Predictive Maintenance: The Key to Reliable, Resilient Operations - Fortna

    Predictive Maintenance: The Key to Reliable, Resilient Operations

    by Waldermar Ortiz

    In a landscape of continuous, “always on” commerce with hyper elevated customer expectations, any unexpected downtime in fulfillment operations can profoundly impact the company’s bottom line – in loss of revenue, damaged brand reputation and ultimately, customer loyalty and market share.

    The true cost of downtime varies by industry, but analyst estimates put the starting line for a 750,000 square foot warehouse at $10,000 per hour and as high as $500,000 per hour. The price of not meeting service level agreements can be steep and add up quickly, especially when supply chain disruption leads to out-of-stock parts and transportation delays. In critical infrastructure sectors like health care, chemicals or food processing and storage, the penalties are just the start of game changing issues. Then there are the safety issues that often occur as workers try to pick up the workload where machinery has failed. Resilience is the word of the year, and your key to ensuring reliable, resilient operations is predictive maintenance (PdM).

    Predictive vs. Preventive

    Predictive maintenance should not be confused with preventive maintenance (PM). Preventive maintenance is regular servicing of equipment based on a time interval or usage to reduce the likelihood of failure. The problem with this type of maintenance is that you may end up replacing parts more frequently than necessary, which adds to costs — or not often enough, which requires even more costly reactive maintenance or repairs (RM).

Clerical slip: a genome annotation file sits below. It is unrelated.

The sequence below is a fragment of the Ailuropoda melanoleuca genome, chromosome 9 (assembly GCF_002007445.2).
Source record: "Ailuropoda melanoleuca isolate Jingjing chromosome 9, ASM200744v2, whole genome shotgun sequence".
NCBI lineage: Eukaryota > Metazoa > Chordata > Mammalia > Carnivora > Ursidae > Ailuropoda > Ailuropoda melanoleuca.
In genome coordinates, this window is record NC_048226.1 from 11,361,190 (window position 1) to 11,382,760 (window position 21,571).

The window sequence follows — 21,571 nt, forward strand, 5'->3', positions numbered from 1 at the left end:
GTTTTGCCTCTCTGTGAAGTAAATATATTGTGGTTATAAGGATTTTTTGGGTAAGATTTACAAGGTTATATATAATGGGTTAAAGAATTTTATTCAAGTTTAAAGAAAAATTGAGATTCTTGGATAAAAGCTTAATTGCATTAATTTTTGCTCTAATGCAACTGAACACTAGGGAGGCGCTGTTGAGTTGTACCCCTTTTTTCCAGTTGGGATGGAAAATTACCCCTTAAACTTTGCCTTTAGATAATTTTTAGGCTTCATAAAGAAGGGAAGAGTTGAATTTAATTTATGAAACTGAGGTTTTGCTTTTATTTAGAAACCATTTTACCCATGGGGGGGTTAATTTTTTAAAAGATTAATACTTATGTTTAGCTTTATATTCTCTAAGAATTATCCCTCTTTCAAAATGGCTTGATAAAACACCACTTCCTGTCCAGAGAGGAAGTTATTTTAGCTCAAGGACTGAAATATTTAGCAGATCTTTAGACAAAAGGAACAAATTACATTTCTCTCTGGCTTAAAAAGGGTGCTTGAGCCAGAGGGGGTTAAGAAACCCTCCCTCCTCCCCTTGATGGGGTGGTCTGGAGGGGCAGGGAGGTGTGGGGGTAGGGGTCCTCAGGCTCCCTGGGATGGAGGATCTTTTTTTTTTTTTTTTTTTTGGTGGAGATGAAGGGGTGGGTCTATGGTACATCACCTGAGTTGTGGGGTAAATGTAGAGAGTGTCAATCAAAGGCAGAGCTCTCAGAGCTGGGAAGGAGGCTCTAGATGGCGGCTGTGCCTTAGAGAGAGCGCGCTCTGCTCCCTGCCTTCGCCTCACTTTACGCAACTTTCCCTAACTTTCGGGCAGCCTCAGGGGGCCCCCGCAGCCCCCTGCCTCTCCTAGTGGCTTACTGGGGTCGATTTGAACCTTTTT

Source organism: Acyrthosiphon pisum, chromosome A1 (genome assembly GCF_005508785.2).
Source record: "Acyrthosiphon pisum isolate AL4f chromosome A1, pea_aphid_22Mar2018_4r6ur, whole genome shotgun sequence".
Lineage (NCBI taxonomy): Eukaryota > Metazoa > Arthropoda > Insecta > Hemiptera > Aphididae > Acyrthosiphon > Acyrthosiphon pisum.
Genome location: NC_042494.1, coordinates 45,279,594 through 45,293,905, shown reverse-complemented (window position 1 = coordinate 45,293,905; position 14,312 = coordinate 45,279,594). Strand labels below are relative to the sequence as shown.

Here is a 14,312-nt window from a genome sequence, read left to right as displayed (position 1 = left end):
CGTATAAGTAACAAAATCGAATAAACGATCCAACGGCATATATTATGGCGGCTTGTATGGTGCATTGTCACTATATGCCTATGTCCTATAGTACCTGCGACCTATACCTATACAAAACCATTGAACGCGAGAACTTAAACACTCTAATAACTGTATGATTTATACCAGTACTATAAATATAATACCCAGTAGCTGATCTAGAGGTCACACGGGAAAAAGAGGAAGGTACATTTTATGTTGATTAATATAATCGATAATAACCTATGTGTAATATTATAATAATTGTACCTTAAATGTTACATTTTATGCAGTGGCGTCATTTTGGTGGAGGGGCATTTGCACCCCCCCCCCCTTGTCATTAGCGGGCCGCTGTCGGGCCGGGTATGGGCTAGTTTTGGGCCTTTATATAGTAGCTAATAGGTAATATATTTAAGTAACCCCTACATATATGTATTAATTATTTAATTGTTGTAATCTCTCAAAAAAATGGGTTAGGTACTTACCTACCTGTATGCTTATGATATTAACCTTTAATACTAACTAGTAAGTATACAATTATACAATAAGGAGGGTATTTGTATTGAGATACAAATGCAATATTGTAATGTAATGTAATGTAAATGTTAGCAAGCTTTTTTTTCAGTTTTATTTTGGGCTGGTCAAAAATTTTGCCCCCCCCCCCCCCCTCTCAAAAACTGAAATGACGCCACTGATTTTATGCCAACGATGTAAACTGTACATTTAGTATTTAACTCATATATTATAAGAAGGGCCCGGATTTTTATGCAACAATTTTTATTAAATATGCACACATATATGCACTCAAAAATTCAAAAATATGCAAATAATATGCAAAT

Predictive maintenance relies on data-driven analysis of the condition of the equipment as indicated by sensors that detect misalignment, wear, friction, and stress. There are sensors for detecting vibration, temperature, and sound. Even ultrasonic levels of sound can be detected by certain sensors. PdM is performed based on the real-time behavior of the equipment, not on the manufacturer’s expected component lifetime. By monitoring real-time conditions, you can order parts in advance and ensure technicians are prepared and repairs can be made quickly at a time that works within the operating rhythm of the facility.

    The Value of Predictive Maintenance

    Predictive maintenance programs have been shown to lead to a 25-30% reduction in maintenance costs and 70–75% reduction in equipment breakdowns, 35–40% decrease in downtime needed to perform maintenance1.

    Predictive Maintenance can:

    • minimize the number of unexpected breakdowns
    • maximize asset uptime and improve asset reliability
    • reduce operational costs by performing maintenance only when necessary
    • reduce maintenance costs through reduced streamlined parts inventory and planned labor
    • improve worker safety


    Some questions to ask yourself to determine whether predictive maintenance is right for you.

    • What is your daily unit volume?
    • What does an hour of down time cost you?
    • How critical are your operations to the business? How reliable do your assets need to be?
    • What is the current failure rate on your existing assets?
    • What are your current maintenance costs? Are they in line with industry standards?